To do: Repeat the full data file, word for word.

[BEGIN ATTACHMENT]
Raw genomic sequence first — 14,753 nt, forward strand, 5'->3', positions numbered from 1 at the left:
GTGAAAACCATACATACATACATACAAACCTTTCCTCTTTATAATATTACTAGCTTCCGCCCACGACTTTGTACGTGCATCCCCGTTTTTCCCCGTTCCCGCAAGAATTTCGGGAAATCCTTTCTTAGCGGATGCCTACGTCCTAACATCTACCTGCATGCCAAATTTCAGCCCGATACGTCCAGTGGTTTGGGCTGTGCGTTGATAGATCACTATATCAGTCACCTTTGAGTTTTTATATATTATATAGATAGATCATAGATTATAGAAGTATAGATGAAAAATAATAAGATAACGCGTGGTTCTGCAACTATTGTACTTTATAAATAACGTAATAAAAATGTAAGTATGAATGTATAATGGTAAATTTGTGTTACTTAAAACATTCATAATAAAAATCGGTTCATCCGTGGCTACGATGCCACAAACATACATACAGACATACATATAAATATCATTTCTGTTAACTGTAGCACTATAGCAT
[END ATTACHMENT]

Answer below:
Raw genomic sequence first — 14,753 nt, forward strand, 5'->3', positions numbered from 1 at the left:
GTGAAAACCATACATACATACATACAAACCTTTCCTCTTTATAATATTACTAGCTTCCGCCCACGACTTTGTACGTGCATCCCCGTTTTTCCCCGTTCCCGCAAGAATTTCGGGAAATCCTTTCTTAGCGGATGCCTACGTCCTAACATCTACCTGCATGCCAAATTTCAGCCCGATACGTCCAGTGGTTTGGGCTGTGCGTTGATAGATCACTATATCAGTCACCTTTGAGTTTTTATATATTATATAGATAGATCATAGATTATAGAAGTATAGATGAAAAATAATAAGATAACGCGTGGTTCTGCAACTATTGTACTTTATAAATAACGTAATAAAAATGTAAGTATGAATGTATAATGGTAAATTTGTGTTACTTAAAACATTCATAATAAAAATCGGTTCATCCGTGGCTACGATGCCACAAACATACATACAGACATACATATAAATATCATTTCTGTTAACTGTAGCACTATAGCAT